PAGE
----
Madder History, Family Crest & Coats of Arms
- Origins Available:
Early Origins of the Madder family
The surname Madder was first found in Kincardineshire (Gaelic: A' Mhaoirne), a former county on the northeast coast of the Grampian region of Scotland, and part of the Aberdeenshire Council Area since 1996, where they held a family seat from early times and their first records appeared on the early census rolls taken by the early Kings of Britain to determine the rate of taxation of their subjects.
Early History of the Madder family
This web page shows only a small excerpt of our Madder research. Another 113 words (8 lines of text) covering the years 1556, 1666, 1596, 1669, 1631, 1697, 1639, 1723, 1663, 1728 and are included under the topic Early Madder History in all our PDF Extended History products and printed products wherever possible.
Madder Spelling Variations
Spelling variations of this family name include: Mather, Maider, Maddir, Mador, Madeer, Mathers and many more.
Early Notables of the Madder family (pre 1700)
Notable amongst the Clan at this time was Sir Richard Maddir; Richard Mather (1596-1669), a Puritan clergyman in colonial Boston, Massachusetts; and his son, Nathaniel Mather (1631-1697), and English-born Independent minister from Much Woolton, Lancashire; Increase Mather (1639-1723), a Puritan minister who was involved with the government of the Massachusetts Bay...
Another 50 words (4 lines of text) are included under the topic Early Madder Notables in all our PDF Extended History products and printed products wherever possible.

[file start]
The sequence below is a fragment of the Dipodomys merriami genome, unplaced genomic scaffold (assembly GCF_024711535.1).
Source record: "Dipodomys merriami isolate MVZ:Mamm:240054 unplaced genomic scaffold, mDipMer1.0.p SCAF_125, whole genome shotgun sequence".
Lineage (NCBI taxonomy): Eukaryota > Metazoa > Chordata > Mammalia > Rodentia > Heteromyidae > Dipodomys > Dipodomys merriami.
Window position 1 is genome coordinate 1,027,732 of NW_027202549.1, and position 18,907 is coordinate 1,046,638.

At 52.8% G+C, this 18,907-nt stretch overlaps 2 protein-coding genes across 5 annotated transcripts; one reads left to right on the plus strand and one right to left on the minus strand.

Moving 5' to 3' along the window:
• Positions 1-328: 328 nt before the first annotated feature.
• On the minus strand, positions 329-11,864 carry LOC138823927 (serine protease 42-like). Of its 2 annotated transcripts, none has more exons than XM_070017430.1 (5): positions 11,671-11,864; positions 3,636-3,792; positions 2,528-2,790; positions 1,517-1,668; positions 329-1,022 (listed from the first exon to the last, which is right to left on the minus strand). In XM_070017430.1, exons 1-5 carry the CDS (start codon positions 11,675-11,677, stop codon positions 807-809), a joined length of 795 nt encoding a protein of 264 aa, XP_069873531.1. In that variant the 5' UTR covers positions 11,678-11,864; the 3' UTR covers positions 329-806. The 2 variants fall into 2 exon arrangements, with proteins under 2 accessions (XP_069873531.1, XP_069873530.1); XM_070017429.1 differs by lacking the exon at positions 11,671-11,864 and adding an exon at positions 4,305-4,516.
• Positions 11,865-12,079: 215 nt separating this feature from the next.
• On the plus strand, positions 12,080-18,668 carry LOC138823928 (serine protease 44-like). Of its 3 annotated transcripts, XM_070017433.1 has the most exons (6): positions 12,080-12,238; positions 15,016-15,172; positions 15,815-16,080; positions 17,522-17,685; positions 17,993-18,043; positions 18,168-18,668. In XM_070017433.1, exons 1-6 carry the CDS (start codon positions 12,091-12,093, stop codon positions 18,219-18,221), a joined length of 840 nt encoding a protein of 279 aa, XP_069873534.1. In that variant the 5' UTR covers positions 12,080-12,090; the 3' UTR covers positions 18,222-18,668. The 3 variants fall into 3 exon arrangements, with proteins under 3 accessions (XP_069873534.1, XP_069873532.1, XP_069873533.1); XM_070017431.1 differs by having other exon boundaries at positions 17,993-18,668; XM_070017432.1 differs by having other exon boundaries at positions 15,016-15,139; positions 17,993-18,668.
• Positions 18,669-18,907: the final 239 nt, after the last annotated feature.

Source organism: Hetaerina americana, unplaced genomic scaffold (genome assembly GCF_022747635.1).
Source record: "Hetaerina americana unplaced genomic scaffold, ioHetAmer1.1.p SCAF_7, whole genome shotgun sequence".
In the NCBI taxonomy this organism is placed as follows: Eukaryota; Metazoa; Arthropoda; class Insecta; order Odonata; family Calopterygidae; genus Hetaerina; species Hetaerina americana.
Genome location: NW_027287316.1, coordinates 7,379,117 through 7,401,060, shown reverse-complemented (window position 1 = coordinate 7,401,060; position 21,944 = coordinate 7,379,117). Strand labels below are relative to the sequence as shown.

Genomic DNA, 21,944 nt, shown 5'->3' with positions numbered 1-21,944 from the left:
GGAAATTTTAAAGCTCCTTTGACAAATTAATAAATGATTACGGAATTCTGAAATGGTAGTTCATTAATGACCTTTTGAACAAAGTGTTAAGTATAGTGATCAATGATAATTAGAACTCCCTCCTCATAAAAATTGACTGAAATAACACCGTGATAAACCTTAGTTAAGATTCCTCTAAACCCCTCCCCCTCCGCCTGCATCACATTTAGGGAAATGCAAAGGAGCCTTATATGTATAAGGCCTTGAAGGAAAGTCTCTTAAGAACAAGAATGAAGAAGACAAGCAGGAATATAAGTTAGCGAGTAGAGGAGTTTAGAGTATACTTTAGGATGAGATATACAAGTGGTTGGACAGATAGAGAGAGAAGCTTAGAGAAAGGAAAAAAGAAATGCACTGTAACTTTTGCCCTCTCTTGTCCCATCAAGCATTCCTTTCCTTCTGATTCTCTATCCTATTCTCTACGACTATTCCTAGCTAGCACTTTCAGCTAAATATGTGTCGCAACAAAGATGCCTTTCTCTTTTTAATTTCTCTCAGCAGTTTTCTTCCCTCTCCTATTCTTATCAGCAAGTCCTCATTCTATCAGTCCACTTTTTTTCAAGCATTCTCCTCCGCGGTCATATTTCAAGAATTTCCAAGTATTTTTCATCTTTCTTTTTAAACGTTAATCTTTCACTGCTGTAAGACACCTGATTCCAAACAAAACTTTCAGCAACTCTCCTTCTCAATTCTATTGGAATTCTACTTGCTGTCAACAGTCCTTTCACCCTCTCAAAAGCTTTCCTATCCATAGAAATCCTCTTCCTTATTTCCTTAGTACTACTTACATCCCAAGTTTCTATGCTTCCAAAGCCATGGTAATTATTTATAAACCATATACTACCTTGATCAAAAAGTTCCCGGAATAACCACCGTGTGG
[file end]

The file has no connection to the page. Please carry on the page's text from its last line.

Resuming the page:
Migration of the Madder family to Ireland
Some of the Madder family moved to Ireland, but this topic is not covered in this excerpt.
Another 68 words (5 lines of text) about their life in Ireland is included in all our PDF Extended History products and printed products wherever possible.
Madder migration to New Zealand +
Emigration to New Zealand followed in the footsteps of the European explorers, such as Captain Cook (1769-70): first came sealers, whalers, missionaries, and traders. By 1838, the British New Zealand Company had begun buying land from the Maori tribes, and selling it to settlers, and, after the Treaty of Waitangi in 1840, many British families set out on the arduous six month journey from Britain to Aotearoa to start a new life. Early immigrants include:
Madder Settlers in New Zealand in the 19th Century
- William Madder, aged 26, a bricklayer, who arrived in Hawkes Bay aboard the ship "Renfrewshire" in 1878
- Lucy Madder, aged 26, who arrived in Hawkes Bay aboard the ship "Renfrewshire" in 1878
- Hannah Madder, aged 4, who arrived in Hawkes Bay aboard the ship "Renfrewshire" in 1878
- Hephezebah Madder, aged 1, who arrived in Hawkes Bay aboard the ship "Renfrewshire" in 1878
Contemporary Notables of the name Madder (post 1700) +
- Leo Madder (b. 1946), Belgian television actor
Related Stories +
The Madder Motto +
The motto was originally a war cry or slogan. Mottoes first began to be shown with arms in the 14th and 15th centuries, but were not in general use until the 17th century. Thus the oldest coats of arms generally do not include a motto. Mottoes seldom form part of the grant of arms: Under most heraldic authorities, a motto is an optional component of the coat of arms, and can be added to or changed at will; many families have chosen not to display a motto.
Motto: Fortiter et celeriter
Motto Translation: Boldly and quickly.